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I have a new PowerEdge T320. Details are:

  • Intel Xeon E5-1410 @ 2.8 GHz
  • 16GB
  • Windows Server 2008 r2 configured as Domain Controller
  • Dell PERC S110 Software Raid
  • 4x 7200 rpm 1TB drives configured in Raid5

Clients initially started complaining about Quickbooks getting disconnected. In troubleshooting, I found that I am getting what I see as a terribly slow read speed on my hard drive.

HDTune, Dskspeed and ATTO all show about 5MB/s read speed. ATTO showed up to 15MB/s when reading 1024 blocks.

I have one Dell support agent telling me "you shouldn't use software raid" and another telling me, "this is not that bad".

So, my questions:

  1. Does a read speed that slow indicate a problem with one of my drives, or is it to be expected with software raid?

  2. If it is a symptom of a problem, is it possible that it would cause an application like Quickbooks to fail pulling data from server and, as a result, stop responding.

  3. Is there a way to pull out a drive from server, test the read write speed on another machine, and reconnect it without rebuilding the drive?

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Sounds ridiculous to me. You could call the DELL sales people and ask them what performance you can expect in that configuration, ask them if there's a lower limit they would guarantee. ;-) I had a look at Google and all I find are statements about several hundreds of MiB/s, even in software. –  Hauke Laging Feb 23 '13 at 18:02
    
I suspect such speed is caused by degraded RAID, which means one HDD is failed. Maybe you can check the S.M.A.R.T status of your HDDs. I use linux software RAID5, when I copying millions of audio files to a degraded RAID5, it's speed never reached 10MB/s. –  LiuYan 刘研 Feb 23 '13 at 18:03
    
Raid controller is telling me all good, and dell ran built in diags. I don't know if diags check smart, but I know raid controller doesn't and standalone app from WD can't see thru raid configuration. So, it appears that all drives are good. And, beacause of this problem, it takes days to rebuild drives. So, im very hesitant to pull them out, one by one, for testing and rebuilding. Especially since server has mission critical data, rebuilding will further decrease performance, and any backup will have missing data a day or two later when rebuilding is almost done and a drive crashes. –  Flapjack00 Feb 23 '13 at 18:50
    
I will post comment once problem is resolved. Dell is currently sending me a new hard drive to test. –  Flapjack00 Feb 26 '13 at 16:46
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2 Answers

up vote 4 down vote accepted

That is absolutely not acceptable performance for a RAID setup, software or hardware. An individual SATA drive would outperform that by many times. Could you provide more detail around what kind of drives you are using? Are you sure your array isn't already running with a failed disk, in a degraded state? I also know that using "green" SATA hard drives can cause problems in RAID arrays due to their built-in power management.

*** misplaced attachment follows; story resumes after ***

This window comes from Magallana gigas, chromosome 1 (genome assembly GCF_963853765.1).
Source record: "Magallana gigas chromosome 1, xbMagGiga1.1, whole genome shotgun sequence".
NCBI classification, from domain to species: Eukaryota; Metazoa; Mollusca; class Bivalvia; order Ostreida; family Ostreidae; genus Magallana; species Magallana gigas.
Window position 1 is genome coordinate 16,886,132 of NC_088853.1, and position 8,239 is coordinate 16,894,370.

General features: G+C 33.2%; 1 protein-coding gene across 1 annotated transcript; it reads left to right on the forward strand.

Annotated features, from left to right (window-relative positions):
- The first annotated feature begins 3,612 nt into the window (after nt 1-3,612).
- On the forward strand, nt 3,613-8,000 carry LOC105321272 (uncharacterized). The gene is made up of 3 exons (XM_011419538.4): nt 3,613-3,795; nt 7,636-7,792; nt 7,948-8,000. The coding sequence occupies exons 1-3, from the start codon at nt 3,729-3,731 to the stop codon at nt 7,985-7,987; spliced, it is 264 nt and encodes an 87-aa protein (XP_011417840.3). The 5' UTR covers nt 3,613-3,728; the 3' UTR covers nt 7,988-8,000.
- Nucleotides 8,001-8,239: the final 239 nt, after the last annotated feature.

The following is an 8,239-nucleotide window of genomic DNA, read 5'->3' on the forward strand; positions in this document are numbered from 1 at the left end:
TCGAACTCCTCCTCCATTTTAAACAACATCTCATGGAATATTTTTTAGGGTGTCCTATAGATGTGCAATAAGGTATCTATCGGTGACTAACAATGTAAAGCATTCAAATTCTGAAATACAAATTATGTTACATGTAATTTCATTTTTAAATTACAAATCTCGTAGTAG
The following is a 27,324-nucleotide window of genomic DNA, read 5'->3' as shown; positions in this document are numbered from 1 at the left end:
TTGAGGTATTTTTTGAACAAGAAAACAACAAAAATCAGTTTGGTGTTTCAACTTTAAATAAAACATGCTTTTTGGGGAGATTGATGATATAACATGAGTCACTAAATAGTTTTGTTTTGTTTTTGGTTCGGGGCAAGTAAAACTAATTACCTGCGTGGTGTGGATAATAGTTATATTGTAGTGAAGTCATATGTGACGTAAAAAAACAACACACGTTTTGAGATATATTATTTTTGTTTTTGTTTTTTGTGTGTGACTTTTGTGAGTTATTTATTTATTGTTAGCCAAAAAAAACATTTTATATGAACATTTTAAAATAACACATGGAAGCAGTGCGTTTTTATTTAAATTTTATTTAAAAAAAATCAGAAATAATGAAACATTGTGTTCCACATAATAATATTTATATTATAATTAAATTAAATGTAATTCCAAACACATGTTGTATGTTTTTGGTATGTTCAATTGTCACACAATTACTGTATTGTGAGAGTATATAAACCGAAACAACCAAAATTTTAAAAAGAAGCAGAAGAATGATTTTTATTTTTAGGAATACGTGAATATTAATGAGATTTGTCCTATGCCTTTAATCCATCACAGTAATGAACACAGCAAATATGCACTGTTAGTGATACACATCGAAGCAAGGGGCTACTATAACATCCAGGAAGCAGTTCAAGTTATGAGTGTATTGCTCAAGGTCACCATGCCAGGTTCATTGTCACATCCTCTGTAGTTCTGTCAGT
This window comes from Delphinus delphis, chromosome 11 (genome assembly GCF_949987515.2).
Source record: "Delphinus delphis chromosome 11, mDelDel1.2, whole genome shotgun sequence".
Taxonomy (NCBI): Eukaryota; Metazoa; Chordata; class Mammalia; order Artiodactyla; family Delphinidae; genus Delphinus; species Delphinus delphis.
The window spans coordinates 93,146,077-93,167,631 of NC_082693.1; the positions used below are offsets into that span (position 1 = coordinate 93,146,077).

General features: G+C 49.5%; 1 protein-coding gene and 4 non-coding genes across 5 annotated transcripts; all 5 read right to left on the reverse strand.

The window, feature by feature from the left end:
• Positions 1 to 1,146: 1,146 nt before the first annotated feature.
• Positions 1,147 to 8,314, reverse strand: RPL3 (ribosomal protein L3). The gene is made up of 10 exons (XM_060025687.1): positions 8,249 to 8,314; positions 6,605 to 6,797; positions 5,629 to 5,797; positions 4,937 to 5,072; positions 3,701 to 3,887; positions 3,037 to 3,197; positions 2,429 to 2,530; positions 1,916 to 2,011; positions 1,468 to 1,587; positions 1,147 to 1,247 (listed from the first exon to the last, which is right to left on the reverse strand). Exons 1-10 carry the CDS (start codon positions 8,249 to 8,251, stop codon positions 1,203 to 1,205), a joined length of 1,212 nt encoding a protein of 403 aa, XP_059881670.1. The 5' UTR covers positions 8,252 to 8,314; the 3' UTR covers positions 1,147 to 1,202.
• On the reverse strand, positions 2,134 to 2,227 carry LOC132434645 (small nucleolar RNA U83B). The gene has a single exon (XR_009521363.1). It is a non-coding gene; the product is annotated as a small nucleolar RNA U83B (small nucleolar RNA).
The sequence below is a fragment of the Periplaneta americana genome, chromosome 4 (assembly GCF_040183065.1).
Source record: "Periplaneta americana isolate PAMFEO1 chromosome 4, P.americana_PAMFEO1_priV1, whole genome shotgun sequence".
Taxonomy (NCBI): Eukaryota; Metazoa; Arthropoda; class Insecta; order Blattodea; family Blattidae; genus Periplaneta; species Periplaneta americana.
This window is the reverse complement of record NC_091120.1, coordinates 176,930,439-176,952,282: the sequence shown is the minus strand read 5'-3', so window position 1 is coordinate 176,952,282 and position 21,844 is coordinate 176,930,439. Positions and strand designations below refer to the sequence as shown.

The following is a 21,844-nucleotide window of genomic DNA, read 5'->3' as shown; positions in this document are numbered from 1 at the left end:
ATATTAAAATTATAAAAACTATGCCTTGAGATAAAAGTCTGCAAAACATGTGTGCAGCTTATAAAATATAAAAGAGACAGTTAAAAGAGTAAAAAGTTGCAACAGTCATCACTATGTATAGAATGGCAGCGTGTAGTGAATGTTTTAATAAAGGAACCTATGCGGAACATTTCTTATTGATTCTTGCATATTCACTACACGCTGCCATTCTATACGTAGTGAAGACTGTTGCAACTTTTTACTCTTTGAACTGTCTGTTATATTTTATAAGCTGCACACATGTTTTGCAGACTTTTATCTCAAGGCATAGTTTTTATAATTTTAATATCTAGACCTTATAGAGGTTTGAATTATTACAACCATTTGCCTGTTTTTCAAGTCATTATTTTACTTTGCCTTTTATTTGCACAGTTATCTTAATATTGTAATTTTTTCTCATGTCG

To answer your symptom of a problem question, check the System event log for disk and file system errors. Failures to read or write in a timely enough fashion will be logged.

You can pull a single drive at a time out of a RAID-5, but while the disk is removed your array is performing in a degraded state, and you will have to replace the drive and rebuild completely before removing another drive. If you remove a second drive before the first drive rebuilds, you will cause the array to fail. Be careful not to do this with a live disk if you already have a failed disk, as I referred to previously as a possibility.

I have an LSI 8308 ELP SAS/SATA hardware RAID controller in a lab box with 4 old 250 GB SATA-II drives installed on it in a RAID-5, and it reads/writes at around 300 MB/sec, and I have 2 SATA-II SSDs on my workstation on a software RAID (ICH10R) that reads/writes 500 MB/sec. In my case, these are both either very legacy or consumer-class devices that are outperforming your server by 60-100x.

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Thanks for the response. I am using 4 "Western Digital WD RE4 WD1003FBYX 1TB 7200 RPM 64MB Cache SATA 3.0Gb/s 3.5". I don't believe these have any power management built-in. I will check system event log now. –  Flapjack00 Feb 23 '13 at 18:13
    
I see nothing in logs. All standard stuff and a few unrelated errors. –  Flapjack00 Feb 23 '13 at 18:51
    
Can you see anything useful in the OpenManage logs? If this is a brand new box, is the controller doing any kind of background initialization? –  Jeremy Lyons Feb 24 '13 at 17:05
    
Pulled all drives to test via a sata-to-usb cable. All read/write was around 40 Mbps, which is cap with my adapter. Nonetheless, everything tested fine. Did not see anything in OpenManage. Everything looked perfectly fine in status of controller as well. I did notice drives are set to read ahead/write through, and I found an old data sheet about there being a problem with that setting and the intel C600 chipset. Of course, since it is a dell raid controller, I don't know that the intel chipset has anything to do with it. Any more suggestions? –  Flapjack00 Mar 2 '13 at 16:32
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Had the same issue with almost the same setup. The Perc S110 software raid is horrible and when you are throwing in parity it is even worse. To Fix this issue i recommend changing it to a Raid 10. It Flies after the change but you will have to back everything up...

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